4. The computing system of claim 1, wherein the second controller is to obtain the firmware image based on at least one of Preboot eXecution Environment (PXE) boot or Hypertext Transfer Protocol Secure (HTTPS) boot.
5. The computing system of claim 1, wherein the second controller is to refer to a configurable policy and obtain the firmware image according to the policy.
6. The computing system of claim 1, wherein at least one of the first controller or the second controller includes an immutable block to serve as the ROT for firmware image validation and usable to validate firmware image integrity.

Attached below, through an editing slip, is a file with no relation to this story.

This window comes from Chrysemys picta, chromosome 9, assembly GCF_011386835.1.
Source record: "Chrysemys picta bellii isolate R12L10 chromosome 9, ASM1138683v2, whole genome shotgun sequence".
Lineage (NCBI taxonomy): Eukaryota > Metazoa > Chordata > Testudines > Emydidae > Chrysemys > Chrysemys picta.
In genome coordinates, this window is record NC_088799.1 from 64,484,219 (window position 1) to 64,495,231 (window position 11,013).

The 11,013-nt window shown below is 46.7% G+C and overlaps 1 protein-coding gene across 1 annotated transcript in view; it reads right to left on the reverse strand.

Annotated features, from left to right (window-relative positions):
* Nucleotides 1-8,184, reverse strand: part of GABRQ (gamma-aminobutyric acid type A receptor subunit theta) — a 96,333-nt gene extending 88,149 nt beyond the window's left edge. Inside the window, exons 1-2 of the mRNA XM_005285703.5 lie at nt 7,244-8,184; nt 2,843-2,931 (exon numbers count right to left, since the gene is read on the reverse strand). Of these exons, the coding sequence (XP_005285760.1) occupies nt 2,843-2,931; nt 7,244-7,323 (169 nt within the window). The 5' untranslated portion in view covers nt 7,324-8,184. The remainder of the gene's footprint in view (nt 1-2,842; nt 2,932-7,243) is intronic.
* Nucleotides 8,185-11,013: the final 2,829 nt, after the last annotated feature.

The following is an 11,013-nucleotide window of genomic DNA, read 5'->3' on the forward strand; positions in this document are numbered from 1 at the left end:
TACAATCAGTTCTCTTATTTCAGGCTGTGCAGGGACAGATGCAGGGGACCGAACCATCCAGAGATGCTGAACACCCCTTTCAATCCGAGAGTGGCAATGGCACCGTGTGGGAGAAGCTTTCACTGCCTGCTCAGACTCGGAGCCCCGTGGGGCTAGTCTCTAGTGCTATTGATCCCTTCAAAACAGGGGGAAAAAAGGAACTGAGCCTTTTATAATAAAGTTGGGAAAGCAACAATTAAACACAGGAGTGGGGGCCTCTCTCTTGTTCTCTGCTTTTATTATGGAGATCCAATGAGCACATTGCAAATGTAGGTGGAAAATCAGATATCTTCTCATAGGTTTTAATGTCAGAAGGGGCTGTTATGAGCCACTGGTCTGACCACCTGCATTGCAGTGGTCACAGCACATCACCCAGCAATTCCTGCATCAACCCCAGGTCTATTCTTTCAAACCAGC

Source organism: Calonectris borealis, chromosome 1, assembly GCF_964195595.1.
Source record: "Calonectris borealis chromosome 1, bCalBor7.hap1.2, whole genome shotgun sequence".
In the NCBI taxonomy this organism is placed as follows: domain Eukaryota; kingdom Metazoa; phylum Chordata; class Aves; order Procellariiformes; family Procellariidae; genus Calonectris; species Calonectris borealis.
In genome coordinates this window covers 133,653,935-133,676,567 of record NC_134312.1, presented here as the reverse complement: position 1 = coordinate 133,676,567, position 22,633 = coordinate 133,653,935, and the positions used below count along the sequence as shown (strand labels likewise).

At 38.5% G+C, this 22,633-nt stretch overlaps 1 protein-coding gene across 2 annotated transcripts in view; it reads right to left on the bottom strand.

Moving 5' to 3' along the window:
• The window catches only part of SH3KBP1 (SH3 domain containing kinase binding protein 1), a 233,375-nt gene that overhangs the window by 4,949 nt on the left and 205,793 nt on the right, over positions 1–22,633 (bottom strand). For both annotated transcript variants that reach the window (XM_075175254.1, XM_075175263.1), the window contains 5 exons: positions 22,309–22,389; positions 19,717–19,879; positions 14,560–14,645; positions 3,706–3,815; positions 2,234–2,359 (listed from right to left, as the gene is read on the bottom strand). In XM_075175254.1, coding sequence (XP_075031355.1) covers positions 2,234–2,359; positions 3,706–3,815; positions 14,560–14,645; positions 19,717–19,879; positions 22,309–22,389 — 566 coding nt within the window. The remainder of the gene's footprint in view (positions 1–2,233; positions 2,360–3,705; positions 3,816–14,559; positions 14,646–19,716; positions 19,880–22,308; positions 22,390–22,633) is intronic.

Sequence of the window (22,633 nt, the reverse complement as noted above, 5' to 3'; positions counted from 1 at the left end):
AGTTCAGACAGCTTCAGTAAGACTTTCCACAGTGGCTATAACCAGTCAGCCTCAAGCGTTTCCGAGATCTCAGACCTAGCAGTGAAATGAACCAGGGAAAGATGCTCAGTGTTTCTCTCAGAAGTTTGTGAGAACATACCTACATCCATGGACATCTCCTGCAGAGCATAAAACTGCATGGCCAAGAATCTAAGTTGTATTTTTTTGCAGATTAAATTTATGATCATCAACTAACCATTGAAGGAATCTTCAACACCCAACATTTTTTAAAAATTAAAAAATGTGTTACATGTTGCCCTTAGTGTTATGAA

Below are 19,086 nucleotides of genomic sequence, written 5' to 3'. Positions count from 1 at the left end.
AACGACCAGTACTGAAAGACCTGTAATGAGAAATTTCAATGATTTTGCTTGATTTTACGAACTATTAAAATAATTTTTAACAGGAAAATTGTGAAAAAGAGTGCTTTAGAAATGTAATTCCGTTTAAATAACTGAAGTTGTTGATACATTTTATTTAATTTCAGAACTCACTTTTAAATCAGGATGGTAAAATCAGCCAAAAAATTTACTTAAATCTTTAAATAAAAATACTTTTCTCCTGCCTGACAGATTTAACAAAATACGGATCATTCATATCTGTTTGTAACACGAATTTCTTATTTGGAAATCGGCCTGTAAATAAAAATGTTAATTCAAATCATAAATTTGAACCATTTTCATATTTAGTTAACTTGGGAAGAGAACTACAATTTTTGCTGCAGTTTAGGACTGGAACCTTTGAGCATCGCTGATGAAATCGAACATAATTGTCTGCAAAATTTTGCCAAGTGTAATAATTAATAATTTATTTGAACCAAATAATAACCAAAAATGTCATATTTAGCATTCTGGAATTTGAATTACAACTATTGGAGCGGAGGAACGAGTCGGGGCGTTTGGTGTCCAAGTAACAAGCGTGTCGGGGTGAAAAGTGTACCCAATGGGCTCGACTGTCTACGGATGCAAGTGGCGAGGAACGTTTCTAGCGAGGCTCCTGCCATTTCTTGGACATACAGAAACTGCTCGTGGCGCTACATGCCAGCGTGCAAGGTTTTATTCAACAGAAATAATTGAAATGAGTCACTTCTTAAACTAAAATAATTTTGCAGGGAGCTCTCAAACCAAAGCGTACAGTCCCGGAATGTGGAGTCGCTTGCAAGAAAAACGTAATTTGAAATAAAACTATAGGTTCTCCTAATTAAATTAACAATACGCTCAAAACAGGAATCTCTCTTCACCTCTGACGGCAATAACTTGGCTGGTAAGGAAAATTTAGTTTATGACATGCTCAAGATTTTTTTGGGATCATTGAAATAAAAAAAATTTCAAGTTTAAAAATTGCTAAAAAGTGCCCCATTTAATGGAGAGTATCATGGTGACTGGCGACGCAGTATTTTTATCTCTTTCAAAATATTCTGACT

7. The computing system of claim 1, wherein at least one of the first controller or the second controller is a Management Processor (MP) storing a hash of an immutable block of at least one of the second ROT or the first ROT, used to validate the corresponding at least one of the second ROT or the first ROT.
8. The computing system of claim 1, further comprising a secure recovery module to read the firmware image from storage and provide cryptographic key functionality.
9. The computing system of claim 1, wherein the first controller includes a first secure recovery module to provide cryptographic key functionality to verify integrity of the second ROT or the firmware image for the second controller; and wherein the second controller includes a second secure recovery module to provide cryptographic key functionality to verify integrity of the first ROT or the firmware image for the first controller.
10. The computing system of claim 1, further comprising a data repository to isolate and store a copy of a corrupted firmware image of a given controller for forensic analysis.